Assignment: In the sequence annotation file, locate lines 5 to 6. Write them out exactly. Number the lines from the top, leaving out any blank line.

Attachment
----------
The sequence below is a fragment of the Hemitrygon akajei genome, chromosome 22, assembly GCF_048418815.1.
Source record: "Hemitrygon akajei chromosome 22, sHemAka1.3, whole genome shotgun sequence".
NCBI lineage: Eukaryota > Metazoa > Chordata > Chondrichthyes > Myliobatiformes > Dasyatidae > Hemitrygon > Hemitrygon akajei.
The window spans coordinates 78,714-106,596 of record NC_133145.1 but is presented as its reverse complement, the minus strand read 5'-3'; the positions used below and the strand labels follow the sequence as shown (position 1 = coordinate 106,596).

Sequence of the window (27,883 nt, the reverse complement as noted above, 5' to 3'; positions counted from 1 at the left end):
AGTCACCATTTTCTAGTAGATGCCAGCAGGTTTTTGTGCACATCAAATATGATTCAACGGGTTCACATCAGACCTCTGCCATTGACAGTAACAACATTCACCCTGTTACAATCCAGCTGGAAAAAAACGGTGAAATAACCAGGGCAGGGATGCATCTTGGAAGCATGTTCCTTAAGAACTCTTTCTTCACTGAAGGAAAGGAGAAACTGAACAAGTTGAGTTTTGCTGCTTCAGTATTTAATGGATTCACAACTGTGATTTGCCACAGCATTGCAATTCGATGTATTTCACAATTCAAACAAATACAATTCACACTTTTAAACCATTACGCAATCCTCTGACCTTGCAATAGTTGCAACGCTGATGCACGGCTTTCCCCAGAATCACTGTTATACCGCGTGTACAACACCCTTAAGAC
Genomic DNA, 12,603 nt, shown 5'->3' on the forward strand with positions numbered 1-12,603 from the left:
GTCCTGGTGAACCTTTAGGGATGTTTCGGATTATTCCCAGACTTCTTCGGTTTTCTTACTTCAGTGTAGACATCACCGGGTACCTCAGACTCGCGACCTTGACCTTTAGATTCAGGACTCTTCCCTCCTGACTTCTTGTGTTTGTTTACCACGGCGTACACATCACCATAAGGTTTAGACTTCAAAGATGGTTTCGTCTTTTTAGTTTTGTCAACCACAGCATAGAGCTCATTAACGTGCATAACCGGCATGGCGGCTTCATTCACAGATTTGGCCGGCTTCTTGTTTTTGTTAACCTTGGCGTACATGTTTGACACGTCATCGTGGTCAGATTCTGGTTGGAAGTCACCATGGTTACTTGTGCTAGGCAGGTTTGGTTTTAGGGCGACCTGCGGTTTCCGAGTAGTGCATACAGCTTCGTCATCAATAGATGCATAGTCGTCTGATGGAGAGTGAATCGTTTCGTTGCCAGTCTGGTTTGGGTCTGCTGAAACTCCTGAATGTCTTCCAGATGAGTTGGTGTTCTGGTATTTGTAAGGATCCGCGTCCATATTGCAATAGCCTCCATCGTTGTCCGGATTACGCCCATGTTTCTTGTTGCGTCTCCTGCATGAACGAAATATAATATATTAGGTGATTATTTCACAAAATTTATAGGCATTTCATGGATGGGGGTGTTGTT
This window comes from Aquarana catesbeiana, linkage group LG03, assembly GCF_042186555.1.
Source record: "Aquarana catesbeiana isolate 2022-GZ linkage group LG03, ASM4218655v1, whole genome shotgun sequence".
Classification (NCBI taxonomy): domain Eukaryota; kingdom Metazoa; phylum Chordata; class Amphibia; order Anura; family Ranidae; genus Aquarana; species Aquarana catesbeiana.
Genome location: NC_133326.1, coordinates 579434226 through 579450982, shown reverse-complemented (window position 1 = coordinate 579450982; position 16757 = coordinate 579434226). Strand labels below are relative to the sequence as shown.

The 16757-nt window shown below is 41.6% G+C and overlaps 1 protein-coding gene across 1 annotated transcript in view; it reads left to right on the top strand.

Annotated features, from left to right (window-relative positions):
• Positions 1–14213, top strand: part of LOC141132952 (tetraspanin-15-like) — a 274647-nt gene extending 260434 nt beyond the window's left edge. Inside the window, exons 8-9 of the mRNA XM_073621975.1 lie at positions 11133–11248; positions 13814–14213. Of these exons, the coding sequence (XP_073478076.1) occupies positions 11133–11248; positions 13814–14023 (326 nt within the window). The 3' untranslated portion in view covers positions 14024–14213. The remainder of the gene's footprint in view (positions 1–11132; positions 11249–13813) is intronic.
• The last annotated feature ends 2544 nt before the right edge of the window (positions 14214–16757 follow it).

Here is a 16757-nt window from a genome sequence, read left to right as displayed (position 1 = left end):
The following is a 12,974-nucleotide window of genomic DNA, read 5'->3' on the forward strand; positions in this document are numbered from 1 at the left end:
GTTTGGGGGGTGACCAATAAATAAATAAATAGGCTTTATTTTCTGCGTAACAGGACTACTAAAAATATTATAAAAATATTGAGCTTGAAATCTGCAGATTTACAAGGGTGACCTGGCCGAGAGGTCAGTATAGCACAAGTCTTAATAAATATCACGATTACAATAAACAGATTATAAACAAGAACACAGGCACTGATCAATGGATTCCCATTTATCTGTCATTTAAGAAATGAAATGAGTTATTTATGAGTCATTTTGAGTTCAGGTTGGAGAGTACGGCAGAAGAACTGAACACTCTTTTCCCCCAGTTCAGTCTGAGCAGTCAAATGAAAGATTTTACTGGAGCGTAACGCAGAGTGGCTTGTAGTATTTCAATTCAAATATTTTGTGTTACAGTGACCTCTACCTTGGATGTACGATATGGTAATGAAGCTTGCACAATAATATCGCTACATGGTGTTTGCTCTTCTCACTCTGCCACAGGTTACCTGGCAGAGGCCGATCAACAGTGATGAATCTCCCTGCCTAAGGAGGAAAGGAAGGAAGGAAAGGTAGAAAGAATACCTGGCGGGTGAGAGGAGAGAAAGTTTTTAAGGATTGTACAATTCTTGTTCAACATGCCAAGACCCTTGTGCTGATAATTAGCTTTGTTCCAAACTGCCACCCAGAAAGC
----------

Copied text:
Sequence of the window (27,883 nt, the reverse complement as noted above, 5' to 3'; positions counted from 1 at the left end):
AGTCACCATTTTCTAGTAGATGCCAGCAGGTTTTTGTGCACATCAAATATGATTCAACGGGTTCACATCAGACCTCTGCCATTGACAGTAACAACATTCACCCTGTTACAATCCAGCTGGAAAAAAACGGTGAAATAACCAGGGCAGGGATGCATCTTGGAAGCATGTTCCTTAAGAACTCTTTCTTCACTGAAGGAAAGGAGAAACTGAACAAGTTGAGTTTTGCTGCTTCAGTATTTAATGGATTCACAACTGTGATTTGCCACAGCATTGCAATTCGATGTATTTCACAATTCAAACAAATACAATTCACACTTTTAAACCATTACGCAATCCTCTGACCTTGCAATAGTTGCAACGCTGATGCACGGCTTTCCCCAGAATCACTGTTATACCGCGTGTACAACACCCTTAAGAC